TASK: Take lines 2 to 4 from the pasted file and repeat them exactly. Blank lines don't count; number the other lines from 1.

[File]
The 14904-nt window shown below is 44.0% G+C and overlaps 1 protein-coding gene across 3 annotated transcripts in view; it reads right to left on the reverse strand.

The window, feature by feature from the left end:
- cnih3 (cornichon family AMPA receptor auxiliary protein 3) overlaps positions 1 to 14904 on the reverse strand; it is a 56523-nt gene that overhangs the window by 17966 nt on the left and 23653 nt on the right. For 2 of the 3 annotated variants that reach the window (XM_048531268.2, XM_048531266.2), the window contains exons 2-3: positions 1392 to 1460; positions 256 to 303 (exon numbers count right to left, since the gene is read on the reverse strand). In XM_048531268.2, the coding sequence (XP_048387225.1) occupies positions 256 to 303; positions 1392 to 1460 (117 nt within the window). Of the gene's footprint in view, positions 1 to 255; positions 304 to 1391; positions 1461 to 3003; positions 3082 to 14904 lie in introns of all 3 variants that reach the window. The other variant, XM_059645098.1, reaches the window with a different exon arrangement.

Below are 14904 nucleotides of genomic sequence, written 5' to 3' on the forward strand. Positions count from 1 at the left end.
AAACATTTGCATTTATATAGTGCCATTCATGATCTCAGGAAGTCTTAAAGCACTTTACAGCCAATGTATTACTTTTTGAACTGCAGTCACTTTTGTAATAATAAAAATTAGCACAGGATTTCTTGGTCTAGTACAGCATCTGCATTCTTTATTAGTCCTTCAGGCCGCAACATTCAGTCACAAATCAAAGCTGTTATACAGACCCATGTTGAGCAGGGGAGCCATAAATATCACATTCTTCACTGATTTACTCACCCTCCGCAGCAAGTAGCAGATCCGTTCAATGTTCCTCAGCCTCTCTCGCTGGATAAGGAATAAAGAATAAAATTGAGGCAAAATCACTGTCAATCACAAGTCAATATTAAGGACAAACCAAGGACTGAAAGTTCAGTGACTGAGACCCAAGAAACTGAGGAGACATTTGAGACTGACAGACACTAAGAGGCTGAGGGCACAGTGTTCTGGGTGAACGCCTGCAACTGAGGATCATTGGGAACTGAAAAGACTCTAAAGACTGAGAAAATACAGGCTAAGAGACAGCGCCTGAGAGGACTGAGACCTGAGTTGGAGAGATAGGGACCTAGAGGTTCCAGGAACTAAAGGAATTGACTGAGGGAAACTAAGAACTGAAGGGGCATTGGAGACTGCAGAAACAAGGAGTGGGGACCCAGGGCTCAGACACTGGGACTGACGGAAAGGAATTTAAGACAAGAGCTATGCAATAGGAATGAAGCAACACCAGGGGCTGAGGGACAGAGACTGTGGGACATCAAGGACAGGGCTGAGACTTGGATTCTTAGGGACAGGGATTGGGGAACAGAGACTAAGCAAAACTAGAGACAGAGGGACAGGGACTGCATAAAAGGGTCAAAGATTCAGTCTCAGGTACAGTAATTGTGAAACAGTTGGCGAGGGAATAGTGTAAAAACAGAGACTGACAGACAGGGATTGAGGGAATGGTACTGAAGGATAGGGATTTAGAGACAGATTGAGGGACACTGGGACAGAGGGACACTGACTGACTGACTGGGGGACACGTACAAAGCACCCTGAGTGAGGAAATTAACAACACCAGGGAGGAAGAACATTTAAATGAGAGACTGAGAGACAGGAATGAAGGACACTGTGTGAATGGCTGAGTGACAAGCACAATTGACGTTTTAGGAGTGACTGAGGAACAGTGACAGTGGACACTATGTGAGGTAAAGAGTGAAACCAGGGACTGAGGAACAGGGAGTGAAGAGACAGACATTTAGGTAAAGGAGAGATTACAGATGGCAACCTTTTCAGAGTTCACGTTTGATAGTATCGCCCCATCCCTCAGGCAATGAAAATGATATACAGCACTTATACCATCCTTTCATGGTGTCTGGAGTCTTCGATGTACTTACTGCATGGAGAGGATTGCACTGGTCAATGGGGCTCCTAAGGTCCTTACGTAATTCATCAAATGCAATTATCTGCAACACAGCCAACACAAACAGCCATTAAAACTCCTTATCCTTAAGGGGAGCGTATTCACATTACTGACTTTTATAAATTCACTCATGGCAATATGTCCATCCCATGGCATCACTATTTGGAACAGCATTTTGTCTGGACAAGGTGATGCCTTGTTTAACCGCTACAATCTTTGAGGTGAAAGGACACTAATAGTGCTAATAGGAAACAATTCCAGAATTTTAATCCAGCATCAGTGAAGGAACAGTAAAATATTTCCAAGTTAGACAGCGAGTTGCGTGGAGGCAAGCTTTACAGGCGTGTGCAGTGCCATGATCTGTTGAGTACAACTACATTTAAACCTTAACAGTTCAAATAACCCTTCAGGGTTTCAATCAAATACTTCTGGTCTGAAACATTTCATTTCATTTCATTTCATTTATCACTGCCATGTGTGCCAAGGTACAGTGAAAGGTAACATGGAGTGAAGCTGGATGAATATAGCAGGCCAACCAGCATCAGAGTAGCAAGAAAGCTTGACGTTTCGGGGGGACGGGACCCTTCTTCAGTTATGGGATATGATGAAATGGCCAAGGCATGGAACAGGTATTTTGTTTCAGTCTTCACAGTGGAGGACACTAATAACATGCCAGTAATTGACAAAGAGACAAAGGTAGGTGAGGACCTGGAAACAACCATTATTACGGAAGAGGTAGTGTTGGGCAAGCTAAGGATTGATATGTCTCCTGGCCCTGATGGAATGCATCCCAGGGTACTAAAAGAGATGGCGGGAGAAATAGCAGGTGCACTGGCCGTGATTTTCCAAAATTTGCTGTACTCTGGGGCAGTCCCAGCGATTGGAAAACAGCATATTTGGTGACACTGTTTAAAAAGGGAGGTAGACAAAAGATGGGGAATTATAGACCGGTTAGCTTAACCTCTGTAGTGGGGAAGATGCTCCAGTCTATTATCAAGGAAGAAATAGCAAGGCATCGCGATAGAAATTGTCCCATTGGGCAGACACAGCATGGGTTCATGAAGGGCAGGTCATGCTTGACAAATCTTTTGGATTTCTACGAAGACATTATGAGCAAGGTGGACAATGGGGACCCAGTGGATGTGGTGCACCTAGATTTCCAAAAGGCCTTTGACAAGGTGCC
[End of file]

The window, feature by feature from the left end:
- cnih3 (cornichon family AMPA receptor auxiliary protein 3) overlaps positions 1 to 14904 on the reverse strand; it is a 56523-nt gene that overhangs the window by 17966 nt on the left and 23653 nt on the right. For 2 of the 3 annotated variants that reach the window (XM_048531268.2, XM_048531266.2), the window contains exons 2-3: positions 1392 to 1460; positions 256 to 303 (exon numbers count right to left, since the gene is read on the reverse strand). In XM_048531268.2, the coding sequence (XP_048387225.1) occupies positions 256 to 303; positions 1392 to 1460 (117 nt within the window). Of the gene's footprint in view, positions 1 to 255; positions 304 to 1391; positions 1461 to 3003; positions 3082 to 14904 lie in introns of all 3 variants that reach the window. The other variant, XM_059645098.1, reaches the window with a different exon arrangement.

Below are 14904 nucleotides of genomic sequence, written 5' to 3' on the forward strand. Positions count from 1 at the left end.